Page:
In later years, producer Devlin admitted to "screwing up" his Godzilla, mainly blaming the script that he co-wrote with Emmerich as the source of the film's failure. Devlin additionally emphasized "two flaws" that he believed hurt the film, stating, "The first is we did not commit to anthropomorphizing Godzilla - meaning we did not decide if he was a heroic character, or a villainous character. We made the intellectual decision to have him be neither and just simply an animal trying to survive." Devlin admitted the decision was a "big mistake" and revealed the second flaw of the film was "...deciding to exposit the characters' background in the middle of the film rather than in the first act (where we always do). At the time we told the audience who these characters were, they had already made their minds up about them and we could not change that perception". Devlin concluded by stating, "These were 2 serious mistakes in the writing of the film, and I take full responsibility."
Veteran Godzilla actors Haruo Nakajima and Kenpachiro Satsuma, as well as Shusuke Kaneko (who would later direct Godzilla, Mothra and King Ghidorah: Giant Monsters All-Out Attack), were also critical of the film and its character. Nakajima stated "its face looks like an iguana and its body and limbs look like a frog". Satsuma walked out of the Japanese premiere of the film and commented, "it's not Godzilla, it doesn't have his spirit". The "Godzilla" on the film was considered so different from Toho's Godzilla by the fans and the audience that the term GINO, "Godzilla In Name Only", was coined by critic and Godzilla fan Richard Pusateri to distinguish the character apart from Toho's Godzilla. Kaneko pondered on the treatment the character was given by the studio, stating "It is interesting [that] the US version of Godzilla runs about trying to escape missiles... Americans seem unable to accept a creature that cannot be put down by their arms." In 2004, Toho (Godzilla's license owners) officially retconned the character as Zilla for future appearances. This decision was made by producer Shōgo Tomiyama and Godzilla: Final Wars director Ryuhei Kitamura because they felt Emmerich's film "took the God out of Godzilla” by portraying the character like a mere animal. The name "Zilla" was chosen for the character by Tomiyama as a satirical take on counterfeit Godzilla products that use "Zilla" as a suffix. The character has since appeared in other media as "Zilla".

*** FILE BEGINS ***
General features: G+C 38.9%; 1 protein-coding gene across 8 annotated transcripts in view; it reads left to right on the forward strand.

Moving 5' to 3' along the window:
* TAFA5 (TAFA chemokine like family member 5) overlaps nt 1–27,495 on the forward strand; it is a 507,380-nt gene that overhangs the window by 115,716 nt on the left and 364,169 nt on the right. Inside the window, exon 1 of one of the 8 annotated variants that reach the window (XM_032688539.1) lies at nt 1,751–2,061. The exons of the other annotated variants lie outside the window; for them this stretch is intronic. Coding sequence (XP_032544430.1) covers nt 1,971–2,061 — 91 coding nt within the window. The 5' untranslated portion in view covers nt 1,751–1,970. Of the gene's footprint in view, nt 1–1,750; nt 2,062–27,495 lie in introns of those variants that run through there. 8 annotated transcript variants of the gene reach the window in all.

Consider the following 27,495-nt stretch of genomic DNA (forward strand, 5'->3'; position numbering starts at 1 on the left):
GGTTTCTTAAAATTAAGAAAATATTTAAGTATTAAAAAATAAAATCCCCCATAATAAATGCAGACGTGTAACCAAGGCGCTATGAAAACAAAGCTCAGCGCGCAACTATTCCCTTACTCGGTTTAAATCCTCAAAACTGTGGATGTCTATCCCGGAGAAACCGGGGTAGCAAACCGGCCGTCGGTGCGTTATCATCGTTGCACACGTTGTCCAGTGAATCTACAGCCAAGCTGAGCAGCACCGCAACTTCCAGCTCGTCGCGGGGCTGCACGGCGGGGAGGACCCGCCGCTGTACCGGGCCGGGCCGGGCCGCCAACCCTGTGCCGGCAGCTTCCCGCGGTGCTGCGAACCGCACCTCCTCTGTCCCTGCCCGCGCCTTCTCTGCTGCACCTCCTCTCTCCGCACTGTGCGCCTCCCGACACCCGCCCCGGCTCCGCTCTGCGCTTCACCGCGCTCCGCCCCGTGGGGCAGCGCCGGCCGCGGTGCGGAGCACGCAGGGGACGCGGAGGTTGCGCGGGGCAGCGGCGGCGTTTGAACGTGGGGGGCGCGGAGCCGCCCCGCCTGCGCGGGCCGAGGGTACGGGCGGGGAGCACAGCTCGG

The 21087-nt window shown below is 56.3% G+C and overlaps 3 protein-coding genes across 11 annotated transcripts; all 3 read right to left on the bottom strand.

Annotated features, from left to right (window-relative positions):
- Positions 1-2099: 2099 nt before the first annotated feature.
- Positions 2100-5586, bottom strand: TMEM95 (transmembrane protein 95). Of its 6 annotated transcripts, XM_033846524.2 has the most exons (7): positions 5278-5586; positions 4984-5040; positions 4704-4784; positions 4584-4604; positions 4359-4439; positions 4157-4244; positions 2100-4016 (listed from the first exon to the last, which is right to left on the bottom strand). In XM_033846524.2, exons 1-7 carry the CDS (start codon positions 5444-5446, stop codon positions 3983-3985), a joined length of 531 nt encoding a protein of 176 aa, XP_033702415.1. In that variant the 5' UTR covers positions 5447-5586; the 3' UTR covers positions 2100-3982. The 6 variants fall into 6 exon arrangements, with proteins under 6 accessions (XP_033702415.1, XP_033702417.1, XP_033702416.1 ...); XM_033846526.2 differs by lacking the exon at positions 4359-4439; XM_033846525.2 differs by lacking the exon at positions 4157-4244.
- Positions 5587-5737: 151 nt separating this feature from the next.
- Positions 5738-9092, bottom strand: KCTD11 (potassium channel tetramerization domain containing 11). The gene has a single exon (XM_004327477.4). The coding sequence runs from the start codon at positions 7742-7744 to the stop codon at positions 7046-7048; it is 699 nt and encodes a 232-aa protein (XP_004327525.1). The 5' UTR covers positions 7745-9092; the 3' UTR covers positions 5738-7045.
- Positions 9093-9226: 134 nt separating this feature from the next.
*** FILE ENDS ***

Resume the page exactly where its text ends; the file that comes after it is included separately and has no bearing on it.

The film was nominated and won several awards in 1998–99. Furthermore, it was screened out of competition at the 1998 Cannes Film Festival. The film was also nominated for multiple Razzie Awards including Worst Picture and Worst Director.
|19th Golden Raspberry Awards||Worst Picture||TriStar Pictures||Nominated|